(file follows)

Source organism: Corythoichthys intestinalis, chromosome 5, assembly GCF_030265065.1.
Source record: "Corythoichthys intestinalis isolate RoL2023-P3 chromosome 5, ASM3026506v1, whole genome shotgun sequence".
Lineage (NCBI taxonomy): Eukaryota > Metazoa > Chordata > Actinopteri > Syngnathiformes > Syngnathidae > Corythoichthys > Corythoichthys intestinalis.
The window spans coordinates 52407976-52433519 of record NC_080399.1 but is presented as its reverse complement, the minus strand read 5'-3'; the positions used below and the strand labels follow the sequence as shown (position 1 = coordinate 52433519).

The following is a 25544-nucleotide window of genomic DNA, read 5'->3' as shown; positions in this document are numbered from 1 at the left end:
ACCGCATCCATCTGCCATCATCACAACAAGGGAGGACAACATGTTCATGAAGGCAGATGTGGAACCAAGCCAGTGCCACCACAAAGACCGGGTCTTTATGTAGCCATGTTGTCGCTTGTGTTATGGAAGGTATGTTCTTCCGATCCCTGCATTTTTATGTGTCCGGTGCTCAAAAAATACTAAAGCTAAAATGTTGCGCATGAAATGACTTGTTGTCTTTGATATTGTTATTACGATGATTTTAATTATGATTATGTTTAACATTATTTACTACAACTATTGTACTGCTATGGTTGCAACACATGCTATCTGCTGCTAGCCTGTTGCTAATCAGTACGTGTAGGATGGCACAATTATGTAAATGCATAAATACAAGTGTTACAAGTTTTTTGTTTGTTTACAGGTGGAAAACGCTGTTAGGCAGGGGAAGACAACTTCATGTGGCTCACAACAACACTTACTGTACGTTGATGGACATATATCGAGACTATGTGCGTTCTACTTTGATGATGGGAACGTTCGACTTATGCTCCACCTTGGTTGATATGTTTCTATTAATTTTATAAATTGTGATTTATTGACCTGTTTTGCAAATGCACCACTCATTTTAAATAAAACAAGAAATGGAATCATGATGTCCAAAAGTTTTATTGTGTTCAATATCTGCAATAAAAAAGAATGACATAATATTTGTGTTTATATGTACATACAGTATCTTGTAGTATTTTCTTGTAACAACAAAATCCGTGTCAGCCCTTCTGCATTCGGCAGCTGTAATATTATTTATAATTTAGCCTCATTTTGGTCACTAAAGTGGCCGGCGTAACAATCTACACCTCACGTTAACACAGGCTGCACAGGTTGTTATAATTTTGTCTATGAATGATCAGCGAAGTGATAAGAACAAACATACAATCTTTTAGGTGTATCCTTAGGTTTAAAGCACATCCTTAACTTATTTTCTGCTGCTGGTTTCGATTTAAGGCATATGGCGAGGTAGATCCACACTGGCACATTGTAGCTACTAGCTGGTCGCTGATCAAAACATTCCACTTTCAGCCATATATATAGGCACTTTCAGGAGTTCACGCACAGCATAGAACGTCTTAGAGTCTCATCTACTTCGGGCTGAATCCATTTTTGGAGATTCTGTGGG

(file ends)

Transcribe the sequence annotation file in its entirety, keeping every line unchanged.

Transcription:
Source organism: Corythoichthys intestinalis, chromosome 5, assembly GCF_030265065.1.
Source record: "Corythoichthys intestinalis isolate RoL2023-P3 chromosome 5, ASM3026506v1, whole genome shotgun sequence".
Lineage (NCBI taxonomy): Eukaryota > Metazoa > Chordata > Actinopteri > Syngnathiformes > Syngnathidae > Corythoichthys > Corythoichthys intestinalis.
The window spans coordinates 52407976-52433519 of record NC_080399.1 but is presented as its reverse complement, the minus strand read 5'-3'; the positions used below and the strand labels follow the sequence as shown (position 1 = coordinate 52433519).

The following is a 25544-nucleotide window of genomic DNA, read 5'->3' as shown; positions in this document are numbered from 1 at the left end:
ACCGCATCCATCTGCCATCATCACAACAAGGGAGGACAACATGTTCATGAAGGCAGATGTGGAACCAAGCCAGTGCCACCACAAAGACCGGGTCTTTATGTAGCCATGTTGTCGCTTGTGTTATGGAAGGTATGTTCTTCCGATCCCTGCATTTTTATGTGTCCGGTGCTCAAAAAATACTAAAGCTAAAATGTTGCGCATGAAATGACTTGTTGTCTTTGATATTGTTATTACGATGATTTTAATTATGATTATGTTTAACATTATTTACTACAACTATTGTACTGCTATGGTTGCAACACATGCTATCTGCTGCTAGCCTGTTGCTAATCAGTACGTGTAGGATGGCACAATTATGTAAATGCATAAATACAAGTGTTACAAGTTTTTTGTTTGTTTACAGGTGGAAAACGCTGTTAGGCAGGGGAAGACAACTTCATGTGGCTCACAACAACACTTACTGTACGTTGATGGACATATATCGAGACTATGTGCGTTCTACTTTGATGATGGGAACGTTCGACTTATGCTCCACCTTGGTTGATATGTTTCTATTAATTTTATAAATTGTGATTTATTGACCTGTTTTGCAAATGCACCACTCATTTTAAATAAAACAAGAAATGGAATCATGATGTCCAAAAGTTTTATTGTGTTCAATATCTGCAATAAAAAAGAATGACATAATATTTGTGTTTATATGTACATACAGTATCTTGTAGTATTTTCTTGTAACAACAAAATCCGTGTCAGCCCTTCTGCATTCGGCAGCTGTAATATTATTTATAATTTAGCCTCATTTTGGTCACTAAAGTGGCCGGCGTAACAATCTACACCTCACGTTAACACAGGCTGCACAGGTTGTTATAATTTTGTCTATGAATGATCAGCGAAGTGATAAGAACAAACATACAATCTTTTAGGTGTATCCTTAGGTTTAAAGCACATCCTTAACTTATTTTCTGCTGCTGGTTTCGATTTAAGGCATATGGCGAGGTAGATCCACACTGGCACATTGTAGCTACTAGCTGGTCGCTGATCAAAACATTCCACTTTCAGCCATATATATAGGCACTTTCAGGAGTTCACGCACAGCATAGAACGTCTTAGAGTCTCATCTACTTCGGGCTGAATCCATTTTTGGAGATTCTGTGGG